The more common mode is tournament where you can play anything from a best of 1 T20 game to a full round robin tournament mode. This is easily my favourite mode and hoisting the trophy at the end of a thrilling T20 tournament definitely gave me some pride. Each team you play against has got an entirely different play style and you are going to need to learn how to bat against seamers and spinners as well as bowling as both. The Tour mode lets you recreate some fantastic tours of the past and just last night I smashed the Bangladeshi test team in just under a single day. But the game is not easy, I will cover this later on.

Controls – Bowling

The controls are definitely unique and take some getting used to. When playing on an easier level the game will give you some guides on how to bowl. As a fast bowler you start your run up by pushing a button that corresponds to how you want to pitch the ball, You then hit either the right bumper for a fast ball or the left for a slow ball. As you near the crease you push the right stick up to start your jump and then push it down when you have chosen exactly how you would like to release it. all while aiming down the pitch.

Every bowler has a different run up speed so the spot where you need to jump and release changes depending on each. After a few overs you get comfortable with this and can easily send down a blitzing yorker or a slow full ball and skittle their stumps. This is when you need to up the level and by the time you get to veteran the guides all disappear and you have to figure it all out for yourself.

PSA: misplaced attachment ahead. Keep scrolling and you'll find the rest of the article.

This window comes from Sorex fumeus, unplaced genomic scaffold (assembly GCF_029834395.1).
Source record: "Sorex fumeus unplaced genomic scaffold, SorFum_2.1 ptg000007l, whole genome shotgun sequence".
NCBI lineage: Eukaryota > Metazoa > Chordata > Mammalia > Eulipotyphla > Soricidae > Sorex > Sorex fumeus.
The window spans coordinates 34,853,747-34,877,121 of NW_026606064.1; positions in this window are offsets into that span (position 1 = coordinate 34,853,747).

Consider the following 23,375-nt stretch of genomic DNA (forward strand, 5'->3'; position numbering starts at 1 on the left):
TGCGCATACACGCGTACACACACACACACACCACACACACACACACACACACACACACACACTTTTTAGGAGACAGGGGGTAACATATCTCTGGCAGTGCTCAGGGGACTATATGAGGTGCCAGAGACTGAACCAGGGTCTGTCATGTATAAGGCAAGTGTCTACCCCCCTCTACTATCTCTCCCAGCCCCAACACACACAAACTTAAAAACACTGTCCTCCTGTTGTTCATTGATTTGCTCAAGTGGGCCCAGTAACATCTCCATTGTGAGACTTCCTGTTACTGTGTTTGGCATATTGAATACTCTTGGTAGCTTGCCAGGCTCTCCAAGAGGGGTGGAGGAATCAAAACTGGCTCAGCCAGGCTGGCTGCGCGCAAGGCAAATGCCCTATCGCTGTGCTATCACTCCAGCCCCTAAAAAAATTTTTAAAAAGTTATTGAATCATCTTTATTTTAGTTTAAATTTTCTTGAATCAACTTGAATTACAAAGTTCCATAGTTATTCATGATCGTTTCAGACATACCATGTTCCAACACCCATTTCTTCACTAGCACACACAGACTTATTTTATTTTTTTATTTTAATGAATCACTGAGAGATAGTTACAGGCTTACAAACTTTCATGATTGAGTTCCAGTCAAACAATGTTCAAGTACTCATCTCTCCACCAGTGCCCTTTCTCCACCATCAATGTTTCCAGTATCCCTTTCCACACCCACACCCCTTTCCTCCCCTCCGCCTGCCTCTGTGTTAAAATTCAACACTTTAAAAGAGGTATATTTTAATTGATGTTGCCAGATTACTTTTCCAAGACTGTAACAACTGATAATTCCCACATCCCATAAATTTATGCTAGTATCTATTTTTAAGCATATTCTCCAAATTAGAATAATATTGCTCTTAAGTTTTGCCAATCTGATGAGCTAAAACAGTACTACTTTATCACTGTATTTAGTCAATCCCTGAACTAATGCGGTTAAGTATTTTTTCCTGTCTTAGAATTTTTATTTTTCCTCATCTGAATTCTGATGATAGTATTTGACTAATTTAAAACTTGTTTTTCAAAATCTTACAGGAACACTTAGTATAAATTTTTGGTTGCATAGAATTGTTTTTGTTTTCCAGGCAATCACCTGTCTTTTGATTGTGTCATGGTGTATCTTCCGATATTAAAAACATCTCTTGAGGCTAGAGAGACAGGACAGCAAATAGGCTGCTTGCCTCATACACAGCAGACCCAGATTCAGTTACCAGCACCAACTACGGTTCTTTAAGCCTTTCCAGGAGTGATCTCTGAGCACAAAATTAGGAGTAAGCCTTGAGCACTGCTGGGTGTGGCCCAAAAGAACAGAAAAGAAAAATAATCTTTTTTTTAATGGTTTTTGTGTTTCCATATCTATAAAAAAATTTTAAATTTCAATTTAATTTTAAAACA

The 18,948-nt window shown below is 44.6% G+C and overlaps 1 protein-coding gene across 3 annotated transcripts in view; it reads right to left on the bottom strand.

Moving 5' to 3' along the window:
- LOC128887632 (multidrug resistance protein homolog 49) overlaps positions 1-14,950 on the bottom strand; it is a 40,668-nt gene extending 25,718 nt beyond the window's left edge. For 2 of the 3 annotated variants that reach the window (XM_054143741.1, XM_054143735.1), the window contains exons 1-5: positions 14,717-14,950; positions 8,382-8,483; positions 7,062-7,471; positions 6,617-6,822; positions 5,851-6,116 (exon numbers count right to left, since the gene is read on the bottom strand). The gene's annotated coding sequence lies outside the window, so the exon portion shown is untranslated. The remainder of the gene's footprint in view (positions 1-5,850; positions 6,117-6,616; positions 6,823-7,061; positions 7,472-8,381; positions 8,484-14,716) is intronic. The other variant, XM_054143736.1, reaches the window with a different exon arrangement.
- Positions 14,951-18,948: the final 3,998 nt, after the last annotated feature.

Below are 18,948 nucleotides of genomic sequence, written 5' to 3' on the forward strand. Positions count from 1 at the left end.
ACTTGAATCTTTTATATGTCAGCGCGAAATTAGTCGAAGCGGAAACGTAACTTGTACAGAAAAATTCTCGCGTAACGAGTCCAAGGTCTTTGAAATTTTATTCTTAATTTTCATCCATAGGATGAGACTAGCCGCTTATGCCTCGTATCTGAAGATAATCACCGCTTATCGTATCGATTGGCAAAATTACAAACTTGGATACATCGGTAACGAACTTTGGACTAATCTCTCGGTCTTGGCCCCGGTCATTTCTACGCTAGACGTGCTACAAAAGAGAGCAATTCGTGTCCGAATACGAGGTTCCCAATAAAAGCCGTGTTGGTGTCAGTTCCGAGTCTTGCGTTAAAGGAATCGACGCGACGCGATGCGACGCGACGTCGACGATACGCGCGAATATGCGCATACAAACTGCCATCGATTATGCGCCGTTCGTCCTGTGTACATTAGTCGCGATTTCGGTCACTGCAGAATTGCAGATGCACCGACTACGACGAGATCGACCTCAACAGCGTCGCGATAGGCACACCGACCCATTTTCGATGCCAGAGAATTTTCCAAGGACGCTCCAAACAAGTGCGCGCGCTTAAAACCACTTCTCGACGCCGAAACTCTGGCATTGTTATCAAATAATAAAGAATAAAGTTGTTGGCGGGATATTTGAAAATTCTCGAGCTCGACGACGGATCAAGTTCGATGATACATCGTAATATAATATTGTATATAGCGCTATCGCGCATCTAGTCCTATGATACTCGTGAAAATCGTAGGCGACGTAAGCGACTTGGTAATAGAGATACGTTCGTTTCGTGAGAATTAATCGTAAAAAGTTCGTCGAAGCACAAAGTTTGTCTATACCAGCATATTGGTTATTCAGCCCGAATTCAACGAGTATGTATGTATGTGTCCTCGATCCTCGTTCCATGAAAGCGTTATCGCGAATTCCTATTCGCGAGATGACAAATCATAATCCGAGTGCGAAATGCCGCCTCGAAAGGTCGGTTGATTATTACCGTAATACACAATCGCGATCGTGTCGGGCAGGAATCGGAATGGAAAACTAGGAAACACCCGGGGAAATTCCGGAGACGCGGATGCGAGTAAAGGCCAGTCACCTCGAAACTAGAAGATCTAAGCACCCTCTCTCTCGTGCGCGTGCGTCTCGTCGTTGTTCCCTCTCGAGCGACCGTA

The difference between a perfect yorker and a simple full toss is now decided by milliseconds making the game so much more difficult. I got absolutely smashed trying to play on veteran. Spinners work in a similar manner where you hit the button and bumper to pick options and then as your man gets close to bowling you spin the left stick to get a certain type of spin and let it go with the right stick. Spin bowlers are very important so you will want to practice this.

Controls – Batting

If bowling confused you then batting is going to drive you to drink. The idea is simple, you use the left analogue stick to move your feet and shape your body while the right stick swings the bat. It feels weird in the beginning but after a while it becomes very intuitive and I’m now semi-comfortable leaving a ball late only to step back to the right and cut the ball to 3rd man. Or step across my wicket and hook it over my left shoulder for 6. And you need to learn all these tricks as the game will alter the fielding and bowler if you think you’ve found the perfect shot.